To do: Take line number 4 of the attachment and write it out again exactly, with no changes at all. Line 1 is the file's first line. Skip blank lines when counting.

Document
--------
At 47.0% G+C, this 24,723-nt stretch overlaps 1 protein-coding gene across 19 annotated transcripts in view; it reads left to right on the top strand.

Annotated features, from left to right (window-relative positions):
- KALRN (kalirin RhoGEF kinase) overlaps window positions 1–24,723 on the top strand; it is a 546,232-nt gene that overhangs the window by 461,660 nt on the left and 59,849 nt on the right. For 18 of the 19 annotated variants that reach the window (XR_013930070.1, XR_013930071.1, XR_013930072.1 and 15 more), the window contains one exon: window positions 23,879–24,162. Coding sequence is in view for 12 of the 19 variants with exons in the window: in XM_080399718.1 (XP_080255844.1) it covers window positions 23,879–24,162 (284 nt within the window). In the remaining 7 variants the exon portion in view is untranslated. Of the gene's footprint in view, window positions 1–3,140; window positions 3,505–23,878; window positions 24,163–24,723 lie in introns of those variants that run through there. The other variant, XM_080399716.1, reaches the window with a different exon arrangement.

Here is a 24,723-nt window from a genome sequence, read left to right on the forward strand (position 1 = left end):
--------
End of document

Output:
Here is a 24,723-nt window from a genome sequence, read left to right on the forward strand (position 1 = left end):